(ATF) The suspension of Ant Financial’s $37 billion IPO will not just hurt the value of the company but will also inflict a blow to China’s ambitions as an independent capital market venue.
Chinese regulators suspended the record-shattering Ant IPO on Shanghai’s STAR market and the Hong Kong Stock Exchange two days before its debut after Chinese regulators scrutinised the company’s online lending operations.
They said later the company had failed to meet issuance and listing conditions or information disclosure requirements.
And while the listing may well happen at a later date and China will continue its financial market rivalry with the US, damage to China’s markets may have already been done and the scars will take a while to heal.
“It undermines investors’ confidence in the nascent STAR market as well as the Hong Kong Stock Exchange, as the latter used to be more independent from Beijing’s influence,” Xiaomeng Lu, a senior analyst of Eurasia Group’s geo-technology practice, said.
It also has implications for the yuan, which has been surging of late partly due to the dollar’s weakness, though mainly due to China’s speedy economic recovery from the coronavirus pandemic.
“It is not a good record for Beijing’s capital market reform story. It may potentially undermine the RMB’s internationalization effort. Global investors still remember the 2015 Shanghai stock market crash,” Lu said.
In 2015, the stock market rallied to a seven-year high despite weak economic performance but when leveraged retail bets were unwound the index plunged 45%, triggering worries about a global financial crisis.
‘A clear political statement’
“The suspension is a clear political statement that Beijing expects even its most important private companies to toe the line. Ant’s Jack Ma had made aggressive comments last week criticising China’s state banks and implicitly the regulators. China’s leadership wants to ensure Ma stays within political bounds, and also is not tempted to challenge the authority of regulators – a critical issue given Ant’s systemic importance to China’s financial system,” Lu said.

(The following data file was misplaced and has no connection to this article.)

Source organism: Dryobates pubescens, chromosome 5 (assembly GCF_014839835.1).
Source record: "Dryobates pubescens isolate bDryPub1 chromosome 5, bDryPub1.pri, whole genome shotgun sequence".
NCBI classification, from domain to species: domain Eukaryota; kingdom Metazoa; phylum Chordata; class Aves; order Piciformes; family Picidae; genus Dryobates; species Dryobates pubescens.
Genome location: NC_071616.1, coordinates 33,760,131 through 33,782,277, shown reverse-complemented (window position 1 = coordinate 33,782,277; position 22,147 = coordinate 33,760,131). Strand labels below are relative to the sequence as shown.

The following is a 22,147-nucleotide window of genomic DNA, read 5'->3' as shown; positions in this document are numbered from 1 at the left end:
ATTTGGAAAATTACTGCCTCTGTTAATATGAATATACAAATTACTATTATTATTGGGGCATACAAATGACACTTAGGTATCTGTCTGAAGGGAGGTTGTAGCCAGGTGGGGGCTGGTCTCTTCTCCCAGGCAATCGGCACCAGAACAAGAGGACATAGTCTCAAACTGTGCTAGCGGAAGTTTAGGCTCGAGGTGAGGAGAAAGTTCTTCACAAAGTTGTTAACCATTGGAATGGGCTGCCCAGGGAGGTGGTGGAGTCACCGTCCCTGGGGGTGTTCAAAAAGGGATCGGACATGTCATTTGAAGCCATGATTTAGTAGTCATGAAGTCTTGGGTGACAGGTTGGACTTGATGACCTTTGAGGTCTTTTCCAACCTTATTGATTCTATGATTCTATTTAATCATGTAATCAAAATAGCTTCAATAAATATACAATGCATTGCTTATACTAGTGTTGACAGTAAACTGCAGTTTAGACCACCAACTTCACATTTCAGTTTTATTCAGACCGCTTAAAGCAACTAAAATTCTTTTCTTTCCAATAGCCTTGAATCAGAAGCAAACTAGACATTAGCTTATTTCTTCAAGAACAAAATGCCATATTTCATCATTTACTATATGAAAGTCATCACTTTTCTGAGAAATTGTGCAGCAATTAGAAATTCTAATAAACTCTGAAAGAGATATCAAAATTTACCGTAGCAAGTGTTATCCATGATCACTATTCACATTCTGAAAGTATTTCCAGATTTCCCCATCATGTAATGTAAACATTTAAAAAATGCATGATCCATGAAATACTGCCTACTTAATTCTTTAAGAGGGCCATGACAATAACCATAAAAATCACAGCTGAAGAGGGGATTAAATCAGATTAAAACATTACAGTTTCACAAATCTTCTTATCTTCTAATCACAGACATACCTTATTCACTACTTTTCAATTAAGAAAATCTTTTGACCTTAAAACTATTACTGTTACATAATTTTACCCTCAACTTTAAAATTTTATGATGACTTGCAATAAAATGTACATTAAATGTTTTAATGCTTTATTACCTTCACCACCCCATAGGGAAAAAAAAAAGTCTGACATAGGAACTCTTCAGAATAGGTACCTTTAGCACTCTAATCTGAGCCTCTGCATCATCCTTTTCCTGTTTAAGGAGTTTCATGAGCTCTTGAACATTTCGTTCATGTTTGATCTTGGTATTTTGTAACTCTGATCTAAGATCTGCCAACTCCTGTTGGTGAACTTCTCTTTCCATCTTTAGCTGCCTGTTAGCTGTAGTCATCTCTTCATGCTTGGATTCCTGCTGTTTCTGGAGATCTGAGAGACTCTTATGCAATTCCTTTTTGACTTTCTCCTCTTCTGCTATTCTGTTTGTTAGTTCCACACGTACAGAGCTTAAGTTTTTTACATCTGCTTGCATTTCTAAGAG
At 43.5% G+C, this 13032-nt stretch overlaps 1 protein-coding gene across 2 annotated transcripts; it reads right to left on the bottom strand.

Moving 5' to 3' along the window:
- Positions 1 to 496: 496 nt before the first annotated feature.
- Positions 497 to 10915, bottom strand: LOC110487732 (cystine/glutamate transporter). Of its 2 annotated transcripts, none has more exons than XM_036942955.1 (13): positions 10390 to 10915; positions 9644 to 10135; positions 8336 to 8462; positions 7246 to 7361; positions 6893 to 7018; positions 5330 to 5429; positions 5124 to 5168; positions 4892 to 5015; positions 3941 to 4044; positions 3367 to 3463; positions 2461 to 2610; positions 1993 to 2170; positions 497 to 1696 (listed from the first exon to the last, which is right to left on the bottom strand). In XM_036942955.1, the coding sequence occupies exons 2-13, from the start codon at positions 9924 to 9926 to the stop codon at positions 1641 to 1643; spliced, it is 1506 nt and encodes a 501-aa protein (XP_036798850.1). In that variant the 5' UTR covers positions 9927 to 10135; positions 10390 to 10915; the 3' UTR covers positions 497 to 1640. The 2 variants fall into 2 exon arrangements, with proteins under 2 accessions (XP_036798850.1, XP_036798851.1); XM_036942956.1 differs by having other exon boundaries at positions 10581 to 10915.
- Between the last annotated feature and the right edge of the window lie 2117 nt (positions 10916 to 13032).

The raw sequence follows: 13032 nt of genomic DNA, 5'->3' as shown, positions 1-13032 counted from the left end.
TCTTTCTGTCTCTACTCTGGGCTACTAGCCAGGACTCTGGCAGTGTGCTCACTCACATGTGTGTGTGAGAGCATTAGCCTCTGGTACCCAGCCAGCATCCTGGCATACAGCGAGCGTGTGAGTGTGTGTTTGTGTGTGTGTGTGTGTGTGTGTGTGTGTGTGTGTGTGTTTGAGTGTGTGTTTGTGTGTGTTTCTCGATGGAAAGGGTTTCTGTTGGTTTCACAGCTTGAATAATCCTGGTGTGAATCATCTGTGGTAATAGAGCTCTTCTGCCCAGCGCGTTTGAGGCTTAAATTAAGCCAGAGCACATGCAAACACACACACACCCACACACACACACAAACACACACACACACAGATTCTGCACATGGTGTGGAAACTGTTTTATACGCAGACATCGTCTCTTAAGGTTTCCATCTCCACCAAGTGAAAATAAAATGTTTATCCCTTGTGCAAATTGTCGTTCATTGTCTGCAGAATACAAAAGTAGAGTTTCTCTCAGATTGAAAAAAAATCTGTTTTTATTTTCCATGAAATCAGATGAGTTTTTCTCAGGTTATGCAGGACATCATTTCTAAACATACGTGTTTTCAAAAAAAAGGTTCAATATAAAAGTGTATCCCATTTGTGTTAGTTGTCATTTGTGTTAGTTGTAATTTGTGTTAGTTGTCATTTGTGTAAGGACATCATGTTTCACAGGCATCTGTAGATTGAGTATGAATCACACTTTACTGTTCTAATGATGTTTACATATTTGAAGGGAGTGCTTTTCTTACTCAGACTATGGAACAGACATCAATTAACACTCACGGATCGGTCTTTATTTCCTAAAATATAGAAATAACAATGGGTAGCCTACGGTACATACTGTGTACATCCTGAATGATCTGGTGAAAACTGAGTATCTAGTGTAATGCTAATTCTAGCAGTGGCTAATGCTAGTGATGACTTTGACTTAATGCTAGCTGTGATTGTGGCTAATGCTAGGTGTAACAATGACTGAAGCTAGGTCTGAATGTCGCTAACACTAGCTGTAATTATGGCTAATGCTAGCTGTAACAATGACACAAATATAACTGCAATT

Jack Ma, one of China’s richest and most powerful business figures as well as Ant Group’s controlling shareholder, had recently criticised not just the Chinese banking system but also the global financial order.
He said China’s banks were still operating with a “pawnshop” mentality, demanding collateral and guarantees before lending and that such a model would fail to fuel future growth.
He also took aim at the global financial system that was established after World War II, including the Basel Committee on banking supervision that dates from 1974, saying it was outdated and needed to be overhauled.
‘Areas of tension’
Following his comments, officials from the People’s Bank of China, China Securities Regulatory Commission (CSRC), China Banking and Insurance Regulatory Commission and foreign exchange regulator SAFE summoned Ma for a regulatory interview which was followed by a slap on the wrist and the suspension.
“The deal points to areas of tension between China’s largest tech companies and powerful Chinese regulators, and the potential political risks for investors as Xi tightens control over China’s corporate sector,” said Lu.
“This is the first time the Chinese regulators have taken such drastic actions on the eve of a large IPO, and is particularly notable given the deal’s political visibility: Ant’s IPO is highly resonant for China’s tech ambitions and the ability of domestic and Hong Kong exchanges (rather than the US) to raise capital for a ‘national champion’.”